Bleeding Brakes

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  #1  
Old 03-30-02, 02:02 PM
dntdualm130
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Bleeding Brakes

Thanks for taking my ?
I have a 1985 ford ranger truck, it has 65,000 miles on it the brake booster went out, so I replaced the master cylinder and the booster. Could you please tell me how to properly bleed the brake system. It has power brakes
 
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  #2  
Old 03-30-02, 04:03 PM
Joe_F
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Get a helper.

Fill up the master cylinder. Cap it off.

Go to the wheel furthest from the master and have the helper pump up the brakes.

Do it in this sequence:

Tell the helper to pump, pump, pump then hold it. While he/she is holding it, open your bleeder screw (protect your eyes...brake fluid stings) and let the fluid out. Keep going until you have a steady stream of fluid with no air/spitting/bubbles out of each wheel. Work your way to the wheel closest to the master cylinder.

Don't let the master get ou of fluid or you're back to square one.

Get a repair manual/check the links in my signature file for some ideas. There are also "one man" bleeder kits that are sold at any parts store and a Mityvac vacuum pump can also be used.
 
  #3  
Old 03-30-02, 05:23 PM
chadtoolio
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Another method of doing this is also to do a "gravity bleed". Although slower, it only takes one person to do and it works. As stated above make sure that the master cylinder is always full of fluid. Again, Bleed in this order RR,LR,RF,LF. All you have to do is to crack the bleeder and wait until all of the bubbles have come out of the fitting. I would suggest bleeding the master cylinder first though. Same technique, Fill master cylinder and crack both of the lines loose until there are no more bubbles coming out of the master cylinder..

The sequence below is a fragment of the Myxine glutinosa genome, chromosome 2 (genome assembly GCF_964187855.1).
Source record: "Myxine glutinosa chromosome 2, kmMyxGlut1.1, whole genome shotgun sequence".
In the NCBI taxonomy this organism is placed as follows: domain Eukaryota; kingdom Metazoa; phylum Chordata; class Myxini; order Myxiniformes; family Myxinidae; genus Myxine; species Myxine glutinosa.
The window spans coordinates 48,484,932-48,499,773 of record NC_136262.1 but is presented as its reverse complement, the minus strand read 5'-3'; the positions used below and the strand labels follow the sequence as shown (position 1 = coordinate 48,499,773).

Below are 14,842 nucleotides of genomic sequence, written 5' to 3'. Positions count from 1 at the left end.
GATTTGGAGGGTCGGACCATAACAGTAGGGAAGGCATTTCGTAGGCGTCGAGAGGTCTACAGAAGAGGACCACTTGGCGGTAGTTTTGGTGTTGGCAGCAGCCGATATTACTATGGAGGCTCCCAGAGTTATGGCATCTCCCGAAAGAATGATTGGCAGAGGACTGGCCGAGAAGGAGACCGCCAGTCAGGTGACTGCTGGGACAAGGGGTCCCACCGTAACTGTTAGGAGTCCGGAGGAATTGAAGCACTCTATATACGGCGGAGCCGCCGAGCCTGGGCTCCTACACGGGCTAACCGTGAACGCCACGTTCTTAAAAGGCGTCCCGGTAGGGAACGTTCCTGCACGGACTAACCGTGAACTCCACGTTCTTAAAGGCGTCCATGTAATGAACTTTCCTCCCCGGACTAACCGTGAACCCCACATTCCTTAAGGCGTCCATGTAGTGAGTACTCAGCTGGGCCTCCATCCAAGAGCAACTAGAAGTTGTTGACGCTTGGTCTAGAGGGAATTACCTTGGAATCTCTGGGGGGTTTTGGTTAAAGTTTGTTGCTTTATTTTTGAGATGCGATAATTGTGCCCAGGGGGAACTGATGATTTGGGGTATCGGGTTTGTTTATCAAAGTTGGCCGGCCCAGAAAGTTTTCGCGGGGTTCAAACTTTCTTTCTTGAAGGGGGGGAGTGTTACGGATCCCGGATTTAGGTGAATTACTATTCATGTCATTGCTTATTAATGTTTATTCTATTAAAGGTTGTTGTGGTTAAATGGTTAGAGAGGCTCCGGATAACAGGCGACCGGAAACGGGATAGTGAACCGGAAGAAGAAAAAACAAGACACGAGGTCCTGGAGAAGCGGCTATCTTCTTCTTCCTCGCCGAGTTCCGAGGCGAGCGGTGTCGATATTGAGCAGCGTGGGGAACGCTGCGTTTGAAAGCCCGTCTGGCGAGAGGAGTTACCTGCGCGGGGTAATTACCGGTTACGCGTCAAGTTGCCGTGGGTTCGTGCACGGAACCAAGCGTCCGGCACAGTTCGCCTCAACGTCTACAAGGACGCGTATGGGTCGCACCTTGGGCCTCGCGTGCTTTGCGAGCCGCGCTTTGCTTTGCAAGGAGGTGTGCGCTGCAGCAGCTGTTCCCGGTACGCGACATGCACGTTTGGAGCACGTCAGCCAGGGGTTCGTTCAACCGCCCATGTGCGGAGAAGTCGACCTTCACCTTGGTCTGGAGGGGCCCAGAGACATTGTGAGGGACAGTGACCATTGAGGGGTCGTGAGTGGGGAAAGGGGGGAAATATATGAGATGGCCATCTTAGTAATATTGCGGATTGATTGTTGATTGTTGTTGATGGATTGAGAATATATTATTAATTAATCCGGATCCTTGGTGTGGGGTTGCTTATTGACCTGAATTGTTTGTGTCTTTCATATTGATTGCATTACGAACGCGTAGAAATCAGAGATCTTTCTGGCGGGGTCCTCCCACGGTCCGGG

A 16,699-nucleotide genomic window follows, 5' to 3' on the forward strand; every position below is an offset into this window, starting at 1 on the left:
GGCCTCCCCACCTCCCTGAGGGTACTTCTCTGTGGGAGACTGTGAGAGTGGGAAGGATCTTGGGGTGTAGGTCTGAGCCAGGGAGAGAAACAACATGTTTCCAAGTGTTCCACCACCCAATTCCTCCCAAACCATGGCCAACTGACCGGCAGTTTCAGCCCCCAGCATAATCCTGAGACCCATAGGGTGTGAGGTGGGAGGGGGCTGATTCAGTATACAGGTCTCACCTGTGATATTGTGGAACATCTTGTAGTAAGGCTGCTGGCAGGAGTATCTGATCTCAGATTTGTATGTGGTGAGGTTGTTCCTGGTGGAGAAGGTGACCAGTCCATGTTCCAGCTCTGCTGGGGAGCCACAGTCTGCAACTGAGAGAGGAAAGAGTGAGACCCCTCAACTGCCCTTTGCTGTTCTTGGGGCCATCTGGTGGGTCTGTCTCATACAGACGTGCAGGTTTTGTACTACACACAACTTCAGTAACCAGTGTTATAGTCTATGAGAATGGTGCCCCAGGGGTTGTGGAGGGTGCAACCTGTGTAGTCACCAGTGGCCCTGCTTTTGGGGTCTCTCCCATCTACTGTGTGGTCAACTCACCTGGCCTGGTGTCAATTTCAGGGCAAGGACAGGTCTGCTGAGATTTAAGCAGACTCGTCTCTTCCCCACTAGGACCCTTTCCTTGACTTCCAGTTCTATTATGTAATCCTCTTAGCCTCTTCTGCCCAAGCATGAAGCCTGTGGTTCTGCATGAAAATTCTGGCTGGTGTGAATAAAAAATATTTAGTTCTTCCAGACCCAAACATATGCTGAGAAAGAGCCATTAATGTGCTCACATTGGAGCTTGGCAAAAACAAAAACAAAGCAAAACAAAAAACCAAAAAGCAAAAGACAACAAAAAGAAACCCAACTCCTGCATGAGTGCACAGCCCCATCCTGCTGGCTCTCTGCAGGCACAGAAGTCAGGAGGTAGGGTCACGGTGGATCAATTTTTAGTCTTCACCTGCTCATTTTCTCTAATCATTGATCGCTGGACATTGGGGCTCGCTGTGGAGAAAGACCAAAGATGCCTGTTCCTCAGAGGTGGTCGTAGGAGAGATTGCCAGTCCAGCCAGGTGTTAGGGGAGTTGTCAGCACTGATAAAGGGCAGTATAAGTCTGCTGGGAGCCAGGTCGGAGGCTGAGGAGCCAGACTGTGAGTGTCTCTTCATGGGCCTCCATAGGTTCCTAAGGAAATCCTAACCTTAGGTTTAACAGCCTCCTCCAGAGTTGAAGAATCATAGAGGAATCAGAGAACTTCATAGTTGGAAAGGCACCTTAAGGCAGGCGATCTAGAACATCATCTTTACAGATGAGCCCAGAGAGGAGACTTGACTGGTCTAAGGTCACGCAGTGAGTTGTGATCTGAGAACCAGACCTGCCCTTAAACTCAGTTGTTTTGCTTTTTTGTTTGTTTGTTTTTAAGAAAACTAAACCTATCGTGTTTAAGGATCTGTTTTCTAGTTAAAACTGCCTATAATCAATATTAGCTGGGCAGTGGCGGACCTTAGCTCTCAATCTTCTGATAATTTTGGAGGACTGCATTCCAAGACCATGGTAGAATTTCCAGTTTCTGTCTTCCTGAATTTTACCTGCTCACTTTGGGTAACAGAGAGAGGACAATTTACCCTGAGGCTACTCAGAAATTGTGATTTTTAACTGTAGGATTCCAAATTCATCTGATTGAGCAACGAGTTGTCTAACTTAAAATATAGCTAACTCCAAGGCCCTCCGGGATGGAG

Good luck
 
  #4  
Old 03-30-02, 07:40 PM
marturo's Avatar
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Master Cyl.

Don't you agree he should bench bleed the master first?

One thing to remember, is to instruct your pumper to push the petal slowly down, and up again when bleading. If they pump to quickly, it will whip the air into tiny bubbles, and take a lot longer to get the job done.

The one man, vacuum bleeding kits have come down in price now. They do a much better, & quicker bleeding job than the pump way. The gravity is good also, but find tubes to put on your bleeders, and put the tubes into jars to keep from making a mess.
 

Last edited by marturo; 03-31-02 at 10:07 AM.
  #5  
Old 03-31-02, 07:47 AM
chadtoolio
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I agree with "bench bleeding" first, but I believe it can also be done very effectively on the car by cracking the lines and pumping or gravity bleeding.
I also agree with not pumping the pedal very quickly.
Another way is not to pump the pedal at all. Crack the bleeder open first and push the pedal slowly to the floor, when the pedal is at the bottom of it's travel tighten the bleeder and repeat the process...

Good luck
 
  #6  
Old 04-01-02, 08:24 AM
rs_petty
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Keeping master full

I have seen ads for adapter plates that allow a bottle of fluid to be inverted over the master cylinder to keep it full while bleeding. Do these things work or do you wind up with fluid all over the place?
 
  #7  
Old 04-01-02, 04:16 PM
Joe_F
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EIS and Wagner used to make a power bleeder. That worked well.

Other than that, just keep the reservoir topped up and capped during all your bleeding and you'll be fine.
 
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